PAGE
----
No matter if you are a first-timer or veteran homebuyer, the current real estate market has changed drastically in the last few years. In a recent analysis done by the Otteau Group, a real estate consultancy firm, it was observed that home prices across the state of New Jersey increased by 12% in 2020.
This growth is not expected to decrease in 2021, according to the firm.
These trends are not even happening in just a few counties or in one geographic location in the state, but rather can be found all over — in shore towns, suburban neighborhoods and rural areas alike.
The location experiencing the highest increase in monthly median home sale prices has been Gloucester City. Comparing the average sales of December 2019 through February 2020 to that of March through May in 2021, NJ Advance Media determined that the median house price rose from $85,000 to $150,000.
Richard Dolson, a broker salesperson for Coldwell Banker Realty in the Haddonfield office, said, “The gains in property value in the city have been simply amazing. Our median price has soared past other surrounding communities.”
Places experiencing similar increases include Millville (68.9%), Trenton (68.2%), Woodbury (66.8%) and Weston (64.1%), but none of them come close to Gloucester City.
According to Redfin, a full-service real estate brokerage, Gloucester City’s median sales price rose by 108.8% since last year.
All of these trends are not accidental. Since the pandemic began, the real estate market has been thrown into flux. One possible explanation is an increase in investments on properties.
Dolson said Gloucester City has a lot of older houses, even some that are close to 100-years-old, that can be flipped for a profit.
Dolson explained that, historically, Gloucester’s median prices have been lower due to sections of attached homes that investors would purchase for cheap to fix and rent out. However, now that property values are on the rise, these low-priced homes are getting proper makeovers for people looking to own a domicile.
Another possibility for all of the changes in the real estate market is low interest rates.
“With people spending more time at home, many took a hard look at whether their home and community were a good fit for them or not. With interest rates at a historic low, people made the move in droves,” Dolson explained.
And, of course, the pandemic cannot be excluded as a factor for the many changing trends that people are experiencing.
According to Forbes Magazine, after the pandemic, people just want the opportunity to live in places where they do not have to be crowded and can socially distance themselves. Remote work makes this possible.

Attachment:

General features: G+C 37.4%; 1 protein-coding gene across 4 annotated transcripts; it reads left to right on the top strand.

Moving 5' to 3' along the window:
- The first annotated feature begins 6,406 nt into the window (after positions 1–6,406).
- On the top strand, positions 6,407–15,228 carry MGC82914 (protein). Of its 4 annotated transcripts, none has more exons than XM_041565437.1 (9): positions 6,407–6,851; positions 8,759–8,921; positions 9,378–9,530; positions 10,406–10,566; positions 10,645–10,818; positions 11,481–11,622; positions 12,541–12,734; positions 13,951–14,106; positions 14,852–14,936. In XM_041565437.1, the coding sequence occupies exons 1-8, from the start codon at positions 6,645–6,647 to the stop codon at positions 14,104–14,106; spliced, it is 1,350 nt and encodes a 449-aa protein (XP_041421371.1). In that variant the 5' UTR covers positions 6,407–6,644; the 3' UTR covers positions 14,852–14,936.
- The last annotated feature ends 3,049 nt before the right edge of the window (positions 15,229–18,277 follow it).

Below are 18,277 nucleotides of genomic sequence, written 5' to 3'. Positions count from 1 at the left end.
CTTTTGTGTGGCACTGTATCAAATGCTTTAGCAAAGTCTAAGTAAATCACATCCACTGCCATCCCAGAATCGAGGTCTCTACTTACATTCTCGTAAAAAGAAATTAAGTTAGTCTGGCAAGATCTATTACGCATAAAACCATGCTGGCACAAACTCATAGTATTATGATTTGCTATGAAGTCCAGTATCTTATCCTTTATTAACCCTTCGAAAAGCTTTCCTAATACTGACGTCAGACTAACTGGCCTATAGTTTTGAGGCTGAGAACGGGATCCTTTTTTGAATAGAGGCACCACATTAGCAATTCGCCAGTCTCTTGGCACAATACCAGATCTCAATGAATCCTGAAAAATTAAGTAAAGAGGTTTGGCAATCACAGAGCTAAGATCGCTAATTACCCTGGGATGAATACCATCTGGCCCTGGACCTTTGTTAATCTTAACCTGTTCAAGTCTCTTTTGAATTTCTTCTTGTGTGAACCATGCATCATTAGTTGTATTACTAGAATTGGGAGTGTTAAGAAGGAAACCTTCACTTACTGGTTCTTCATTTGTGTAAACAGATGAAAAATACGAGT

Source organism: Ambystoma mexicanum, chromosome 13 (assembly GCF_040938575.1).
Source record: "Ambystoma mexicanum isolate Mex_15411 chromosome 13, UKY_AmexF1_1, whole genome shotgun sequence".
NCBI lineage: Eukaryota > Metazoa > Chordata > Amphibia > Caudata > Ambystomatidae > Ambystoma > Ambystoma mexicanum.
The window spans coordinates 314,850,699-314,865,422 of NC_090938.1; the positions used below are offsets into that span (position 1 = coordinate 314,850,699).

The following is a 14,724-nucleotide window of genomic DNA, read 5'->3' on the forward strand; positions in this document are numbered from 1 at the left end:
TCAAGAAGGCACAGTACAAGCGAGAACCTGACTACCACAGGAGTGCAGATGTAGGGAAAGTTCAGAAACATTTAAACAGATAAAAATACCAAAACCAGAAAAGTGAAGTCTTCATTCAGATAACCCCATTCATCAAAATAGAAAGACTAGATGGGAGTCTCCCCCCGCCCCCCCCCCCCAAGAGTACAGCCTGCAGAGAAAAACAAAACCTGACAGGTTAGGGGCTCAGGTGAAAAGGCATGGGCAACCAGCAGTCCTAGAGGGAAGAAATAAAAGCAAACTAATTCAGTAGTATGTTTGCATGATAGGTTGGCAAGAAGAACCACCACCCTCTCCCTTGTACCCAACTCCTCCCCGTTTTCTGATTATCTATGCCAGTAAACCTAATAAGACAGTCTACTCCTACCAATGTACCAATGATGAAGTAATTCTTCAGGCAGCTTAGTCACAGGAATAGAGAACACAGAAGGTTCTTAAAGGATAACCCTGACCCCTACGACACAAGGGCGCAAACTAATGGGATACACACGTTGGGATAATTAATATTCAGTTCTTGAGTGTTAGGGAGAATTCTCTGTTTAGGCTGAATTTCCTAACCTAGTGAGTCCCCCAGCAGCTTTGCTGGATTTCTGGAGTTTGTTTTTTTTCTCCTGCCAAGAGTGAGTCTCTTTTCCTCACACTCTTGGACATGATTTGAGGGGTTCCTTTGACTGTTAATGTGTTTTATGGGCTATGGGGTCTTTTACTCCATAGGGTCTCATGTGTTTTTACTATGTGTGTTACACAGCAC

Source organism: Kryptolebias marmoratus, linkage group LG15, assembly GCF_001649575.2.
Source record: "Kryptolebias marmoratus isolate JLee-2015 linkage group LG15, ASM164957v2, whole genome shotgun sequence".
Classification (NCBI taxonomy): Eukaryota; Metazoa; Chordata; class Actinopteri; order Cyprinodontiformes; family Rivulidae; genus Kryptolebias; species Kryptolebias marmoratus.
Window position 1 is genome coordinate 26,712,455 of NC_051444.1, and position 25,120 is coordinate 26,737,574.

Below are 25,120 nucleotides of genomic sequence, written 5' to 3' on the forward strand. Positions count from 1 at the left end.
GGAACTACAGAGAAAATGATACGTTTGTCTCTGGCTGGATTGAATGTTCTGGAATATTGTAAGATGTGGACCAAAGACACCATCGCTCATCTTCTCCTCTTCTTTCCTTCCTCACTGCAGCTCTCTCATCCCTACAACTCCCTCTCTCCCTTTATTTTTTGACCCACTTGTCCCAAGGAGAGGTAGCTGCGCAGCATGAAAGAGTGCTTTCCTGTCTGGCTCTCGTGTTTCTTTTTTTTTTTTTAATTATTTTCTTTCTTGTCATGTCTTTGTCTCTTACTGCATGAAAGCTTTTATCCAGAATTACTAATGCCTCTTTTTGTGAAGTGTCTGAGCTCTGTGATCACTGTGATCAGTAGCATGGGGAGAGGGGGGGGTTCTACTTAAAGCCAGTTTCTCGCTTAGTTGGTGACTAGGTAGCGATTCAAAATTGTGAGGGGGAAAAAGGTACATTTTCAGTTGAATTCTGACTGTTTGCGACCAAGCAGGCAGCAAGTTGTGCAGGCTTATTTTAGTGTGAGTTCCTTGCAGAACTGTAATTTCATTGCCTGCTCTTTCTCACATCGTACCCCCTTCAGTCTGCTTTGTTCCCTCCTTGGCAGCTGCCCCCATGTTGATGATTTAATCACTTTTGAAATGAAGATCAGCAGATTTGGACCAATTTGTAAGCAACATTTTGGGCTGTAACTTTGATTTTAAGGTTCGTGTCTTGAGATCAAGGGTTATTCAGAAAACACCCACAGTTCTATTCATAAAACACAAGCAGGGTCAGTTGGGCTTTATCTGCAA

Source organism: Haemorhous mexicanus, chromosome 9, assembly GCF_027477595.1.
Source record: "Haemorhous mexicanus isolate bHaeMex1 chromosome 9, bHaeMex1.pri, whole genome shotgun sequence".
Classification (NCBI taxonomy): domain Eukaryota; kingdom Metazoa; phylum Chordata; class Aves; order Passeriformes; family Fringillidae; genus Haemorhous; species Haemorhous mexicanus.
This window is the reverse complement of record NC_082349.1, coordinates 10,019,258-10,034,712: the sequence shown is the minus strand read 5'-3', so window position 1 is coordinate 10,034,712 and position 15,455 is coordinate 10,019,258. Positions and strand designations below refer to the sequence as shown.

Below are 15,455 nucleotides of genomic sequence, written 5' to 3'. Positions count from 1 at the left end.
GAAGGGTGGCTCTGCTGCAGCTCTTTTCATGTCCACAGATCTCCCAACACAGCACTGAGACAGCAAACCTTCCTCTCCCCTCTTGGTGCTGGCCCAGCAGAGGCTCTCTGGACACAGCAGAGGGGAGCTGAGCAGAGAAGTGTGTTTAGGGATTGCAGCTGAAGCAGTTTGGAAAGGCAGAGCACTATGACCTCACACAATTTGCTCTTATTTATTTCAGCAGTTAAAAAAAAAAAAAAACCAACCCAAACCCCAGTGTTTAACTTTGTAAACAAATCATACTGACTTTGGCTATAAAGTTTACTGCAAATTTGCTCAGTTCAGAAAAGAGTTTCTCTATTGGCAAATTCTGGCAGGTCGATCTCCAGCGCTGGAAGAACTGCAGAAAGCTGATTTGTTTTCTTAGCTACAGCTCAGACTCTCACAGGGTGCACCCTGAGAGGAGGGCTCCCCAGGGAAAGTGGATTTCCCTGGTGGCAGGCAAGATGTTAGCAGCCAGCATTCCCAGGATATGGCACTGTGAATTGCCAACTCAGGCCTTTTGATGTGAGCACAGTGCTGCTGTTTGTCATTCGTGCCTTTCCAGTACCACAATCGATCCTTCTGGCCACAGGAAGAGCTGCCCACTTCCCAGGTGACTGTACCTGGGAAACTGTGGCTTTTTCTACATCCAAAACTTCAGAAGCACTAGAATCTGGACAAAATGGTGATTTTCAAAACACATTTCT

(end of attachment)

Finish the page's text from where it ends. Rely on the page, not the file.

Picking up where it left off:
Nevertheless, there is no one exact reason for these market fluctuations, so much as it may be a combination of all the above. Regardless, these changes have real-world implications.
For one, locals are definitely affected by more affluent neighbors moving in.
“In Gloucester City, we seem to be getting a large interest from Philadelphia residents that are being priced out of their neighborhoods. To them, it's a no-brainer. Housing prices are more affordable with only a 5-7 minute commute to Philadelphia,” Dolson said.
So while Philadelphians are getting a good deal, some New Jerseyans may find it harder to continue living where they always have.
In New Jersey, taxes can also drive people out of their communities, Dolson said. Since they have been on the rise this year, the younger generation of homeowners may be unable to afford them.
Dolson says that while this is always a possibility, the growth the city is experiencing is more positive than negative and will ultimately help a lot of small business owners trying to survive.
At least in Gloucester, Dolson believes that the majority of residents are welcoming toward the new faces coming in and the rising property values that accompany them.
“The locals take pride in our community. We are taking boards off of windows and replacing them with people contributing to the city. Just 5 years ago, we had approximately 400 vacant or abandoned properties. Most were boarded up. You would be hard-pressed to find a boarded-up home these days,” Dolson said.
For another, it may seem like we are headed toward a market crash, what with the rising property values and the crunch on the housing inventory in the state.
But Dolson says it’s too early to think that these changes will result in a market crash such as the one in 2008-09.
He said that the difference between the boom we are experiencing today and the one that occurred in 2005, which led to the eventual crash of ‘08, is that lending standards are much higher now. People actually have to be qualified before loans are given.
Furthermore, this pace that we are currently experiencing will eventually slow, especially once the eviction moratorium is lifted and the bottom of the market makes a comeback.
For now, instead of worrying about the future, Dolson has reflected on the past.
He was born and raised in the city and has now lived there going on 47 years, so you can say he knows a thing or two about Gloucester’s positive traits, like the vibrant bar and restaurant community, the highly ranked schools and the free, full-day preschools available for 3 and 4-year-olds.
“To me, Gloucester was New Jersey’s best-kept secret. The word is now out. We are a riverfront community of hardworking, blue-collar folks. We have a rich history, architecture and traditions,” Dolson said.
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